Kevin Ramsay was a great public servant with an even better reputation for getting along with almost everyone. Even the union heads seemed to pleased with his new, even-handed approach.

Now he's heading off to work in the quaint community of Squamish, B.C. about an hour north of Vancouver. Yes...he's leaving the most beautiful city in the world that's on the verge of hosting the biggest event in its history to go work in Squamish.

Don't get me wrong - I love Squamish. But my heavens, things truly are a bit stinky in the state of Denmark when a tiny logging town has more allure than working at Vancouver City Hall. A bit sad I must say.

3 Comments

Kevin is a good guy and I am surprised (well, maybe not) that he is leaving especially only months away from the Olympics. Oh well, as we are all finding out, ya need to take care of yourself because the city certainly won't!

What is happening at City Hall??? This is the SIXTH senior manager to leave Vancouver since the new government took power. The body count is mounting.

This isn't a murder mystery anymore, its a serial killing. In case you're thinking 'good, this is a case of gettting rid of the dead wood', think again. Four of these five top managers in the City were in their positions for less than two years before the new regime took over. At least one, and probably two, were in their forties. Mr. Ramsay was tough on issues, but fair. He genuinely cared about this City and the people who chose to dedicate their careers to public service here. Those who squared off against him knew what to expect: he always reflected the interests of the taxpayer.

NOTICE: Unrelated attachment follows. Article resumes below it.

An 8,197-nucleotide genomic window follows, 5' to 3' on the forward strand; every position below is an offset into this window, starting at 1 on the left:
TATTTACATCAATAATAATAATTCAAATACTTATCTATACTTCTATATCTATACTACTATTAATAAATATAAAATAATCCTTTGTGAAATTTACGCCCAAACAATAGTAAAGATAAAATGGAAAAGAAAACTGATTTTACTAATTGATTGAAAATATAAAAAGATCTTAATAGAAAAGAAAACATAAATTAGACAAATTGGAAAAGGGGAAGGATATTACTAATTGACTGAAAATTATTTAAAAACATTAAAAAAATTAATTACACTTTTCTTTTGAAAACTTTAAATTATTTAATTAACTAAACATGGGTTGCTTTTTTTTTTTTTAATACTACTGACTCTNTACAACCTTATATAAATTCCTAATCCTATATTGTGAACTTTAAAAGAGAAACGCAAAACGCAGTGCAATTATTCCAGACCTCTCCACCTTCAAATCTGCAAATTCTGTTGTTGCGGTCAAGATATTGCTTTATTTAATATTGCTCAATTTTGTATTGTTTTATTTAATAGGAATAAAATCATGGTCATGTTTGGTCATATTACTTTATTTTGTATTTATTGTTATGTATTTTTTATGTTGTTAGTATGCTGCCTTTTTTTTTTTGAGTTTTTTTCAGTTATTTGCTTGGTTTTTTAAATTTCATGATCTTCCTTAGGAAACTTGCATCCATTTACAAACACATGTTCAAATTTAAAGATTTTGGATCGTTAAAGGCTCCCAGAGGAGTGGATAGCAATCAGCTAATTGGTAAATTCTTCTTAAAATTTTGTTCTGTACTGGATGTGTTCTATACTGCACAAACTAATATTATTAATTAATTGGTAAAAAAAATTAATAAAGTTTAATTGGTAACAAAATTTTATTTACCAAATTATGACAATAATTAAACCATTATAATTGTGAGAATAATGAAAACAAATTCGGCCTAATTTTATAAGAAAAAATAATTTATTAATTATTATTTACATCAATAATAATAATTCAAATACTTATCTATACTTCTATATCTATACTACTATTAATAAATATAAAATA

Up until last November, Vancouver was one of the best run cities on the planet. It has been ranked one of the most liveable cities on the global stage again and again. Top politicians and private and public sector executives from around the globe came here regularly to learn from Vancouver's top team.

This carnage and bleeding out of the top talent at City Hall is beyond just plain said for Vancouver taxpayers. Where is the continuity of leadership? Where is the staff morale? What can it possibly feel like to work there now? Duck and cover. Keep a low profile. Stay out of the gun sites.

How much is Vancouver having to shell out for executive temination packages? For those who don't know, Vancouver has a massive unfunded liability in terms of staff who have worked too hard to take their time off. This time off accrues year after year and must be paid out by law when an employee's employment terminates. Now, this rapid rate of senior executive turnover turns unfunded liability into a cash flow problem, at a time when the new regime is making all sorts of noise about pinching pennies (sorry, no pun intended Ms. Ballem). Watch for the numbers next spring when the Courier does its annual salary report on City Hall. But add to that the costs of at least national recruitment for these executive positions. And program and customer service slippage. And international reputation damage. Will Vancouver continue to be one of the top empoyers in the country? Lets wait and see. Wouldn't look too attractive to me if I were a young professional looking to start a career in public service.

This is a needless tragedy that is degrading Vancouver's public service to an all-time low, and just doesn't seem to be ending. Good luck to us all, and hang on to your cheque books.

Vancouver's loss is Squamish's Gain.

Ramsey signed on as Chief Administrative Officer this week.

That's a pretty big score for Squampton.